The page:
The final two underpass art projects are finally installed and operational along the railroad viaduct along Second and Third avenues in Detroit. But no, they’re not finished. Meanwhile “Reflector,” the project completed way back in 2015 in the viaduct at Cass Avenue, needs repairs because of vandalism and several truck crashes.
One other twist: The original plan for the Second Avenue viaduct, a project called “Resonance” by a three-person team calling itself R+D Lab, was scrapped due to complications after the original team was unable to do the installation. In its place, Midtown Detroit Inc. chose Detroit-based agency Mindfield to create a work it calls “Points of Origin.”
All work should be completed this spring.
The three viaducts have been reimagined as part of a contest sponsored by Midtown Detroit, the New Economy Initiative and the John S. and James L. Knight Foundation. The contest sought creative ideas to remake spooky and foreboding underpasses into vibrant, light-filled pedestrian pathways.
“The ceiling lights and the pedestrian path lights are up and functional,” he wrote in an email. “Have you been down there in the last 6 months? We put those first two sets of lights in back in July/August of 2016. We will be doing the final arch lights at the end of March!”
The installation is perhaps the most subtle of the three, at least in the daylight hours, with dark-painted cement archways set against bands of overhead colored LED lights that morph colors as you pass underneath, giving a sense of movement and progression.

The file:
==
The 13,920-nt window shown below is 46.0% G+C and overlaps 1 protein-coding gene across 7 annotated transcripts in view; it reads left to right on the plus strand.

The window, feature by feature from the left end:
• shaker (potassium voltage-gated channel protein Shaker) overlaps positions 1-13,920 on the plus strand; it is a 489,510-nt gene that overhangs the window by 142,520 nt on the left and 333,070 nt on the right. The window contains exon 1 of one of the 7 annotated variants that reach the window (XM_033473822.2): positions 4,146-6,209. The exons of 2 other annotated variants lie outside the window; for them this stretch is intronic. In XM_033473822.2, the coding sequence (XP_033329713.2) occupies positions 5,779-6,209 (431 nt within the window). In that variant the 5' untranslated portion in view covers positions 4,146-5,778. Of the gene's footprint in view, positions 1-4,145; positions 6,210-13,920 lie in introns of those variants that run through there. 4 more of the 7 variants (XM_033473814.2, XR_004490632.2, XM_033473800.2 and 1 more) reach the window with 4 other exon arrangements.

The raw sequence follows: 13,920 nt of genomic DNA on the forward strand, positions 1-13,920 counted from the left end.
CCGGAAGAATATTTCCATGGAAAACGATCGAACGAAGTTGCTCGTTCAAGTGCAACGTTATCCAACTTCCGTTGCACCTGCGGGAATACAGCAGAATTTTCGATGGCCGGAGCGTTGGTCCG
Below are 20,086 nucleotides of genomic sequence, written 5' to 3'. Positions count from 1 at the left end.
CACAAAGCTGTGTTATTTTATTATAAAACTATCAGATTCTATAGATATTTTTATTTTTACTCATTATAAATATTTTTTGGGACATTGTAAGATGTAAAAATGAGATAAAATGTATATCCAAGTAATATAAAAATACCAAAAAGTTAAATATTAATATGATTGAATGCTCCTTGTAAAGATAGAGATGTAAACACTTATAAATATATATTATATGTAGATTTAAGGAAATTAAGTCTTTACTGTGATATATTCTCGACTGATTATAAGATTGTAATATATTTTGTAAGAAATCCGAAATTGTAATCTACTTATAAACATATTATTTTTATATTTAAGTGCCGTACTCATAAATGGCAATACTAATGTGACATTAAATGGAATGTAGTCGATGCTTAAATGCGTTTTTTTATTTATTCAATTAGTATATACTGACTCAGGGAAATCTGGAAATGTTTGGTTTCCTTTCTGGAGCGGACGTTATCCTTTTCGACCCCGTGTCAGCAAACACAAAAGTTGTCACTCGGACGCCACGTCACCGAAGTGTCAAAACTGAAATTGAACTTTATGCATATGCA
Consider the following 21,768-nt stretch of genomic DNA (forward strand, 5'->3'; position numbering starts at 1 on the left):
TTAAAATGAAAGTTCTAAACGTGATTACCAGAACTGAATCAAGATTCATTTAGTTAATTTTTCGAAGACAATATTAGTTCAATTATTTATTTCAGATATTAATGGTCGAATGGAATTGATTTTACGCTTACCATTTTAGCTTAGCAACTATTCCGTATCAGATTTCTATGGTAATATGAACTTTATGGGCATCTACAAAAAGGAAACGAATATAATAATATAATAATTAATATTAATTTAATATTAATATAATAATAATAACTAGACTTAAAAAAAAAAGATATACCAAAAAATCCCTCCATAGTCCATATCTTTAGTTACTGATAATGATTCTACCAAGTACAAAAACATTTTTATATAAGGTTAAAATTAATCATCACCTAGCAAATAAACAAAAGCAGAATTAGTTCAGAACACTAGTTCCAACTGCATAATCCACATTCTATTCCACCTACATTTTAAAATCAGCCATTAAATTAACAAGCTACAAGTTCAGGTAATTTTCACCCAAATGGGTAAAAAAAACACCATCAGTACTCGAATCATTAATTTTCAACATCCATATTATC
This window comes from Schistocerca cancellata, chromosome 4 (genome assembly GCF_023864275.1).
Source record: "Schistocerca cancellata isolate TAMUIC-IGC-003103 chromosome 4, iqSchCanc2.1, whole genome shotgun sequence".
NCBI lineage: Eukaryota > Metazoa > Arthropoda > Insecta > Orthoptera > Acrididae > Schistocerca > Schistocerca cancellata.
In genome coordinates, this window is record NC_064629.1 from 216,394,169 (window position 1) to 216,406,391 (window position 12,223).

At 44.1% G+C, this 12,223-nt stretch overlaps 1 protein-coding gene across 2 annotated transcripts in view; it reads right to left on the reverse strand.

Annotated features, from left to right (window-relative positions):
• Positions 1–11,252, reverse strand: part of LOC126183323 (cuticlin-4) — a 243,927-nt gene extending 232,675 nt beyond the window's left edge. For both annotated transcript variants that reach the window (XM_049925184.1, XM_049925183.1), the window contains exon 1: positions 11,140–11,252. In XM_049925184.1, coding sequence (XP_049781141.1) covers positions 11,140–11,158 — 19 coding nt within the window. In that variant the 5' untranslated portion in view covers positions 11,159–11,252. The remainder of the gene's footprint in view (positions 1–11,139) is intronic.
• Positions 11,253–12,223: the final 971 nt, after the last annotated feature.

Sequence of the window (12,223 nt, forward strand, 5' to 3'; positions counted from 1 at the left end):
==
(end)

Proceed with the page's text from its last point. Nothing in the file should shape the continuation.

When complete, users will be able to connect to a local hotspot, then to a website from which they can change bands of light by swiping their finger over them on their mobile device.
“We are still working on lighting,” said Nicole Baragwanath of Mindfield, who added that “the photographs will be much better once we’ve been able to complete lighting and document it.”
While I wasn’t able to get much in the way of a description of the project or the thinking behind it, “Points of Origin” so far is comprised of slabs of plywood, painted black, with what appears to be a cityscape or urban grid cut out, like a street map. It’s backlit with LED lighting.
Midtown Detroit Inc. also plans to make repairs this spring to “Reflector” on Cass Avenue to reinstall light fixtures and protective cages after lights were either vandalized or damaged by trucks that misjudged the height of the overpass, said Annmarie Borucki, the organization’s special projects manager.
Borucki said the projects have been delayed in part by getting the concepts approved by the railroad company, but mostly by how long it takes to order LED lighting products.
“Had we known all of this we would have approached this very differently,” she said.
Midtown Detroit hopes to maintain the installations for five years, Borucki said.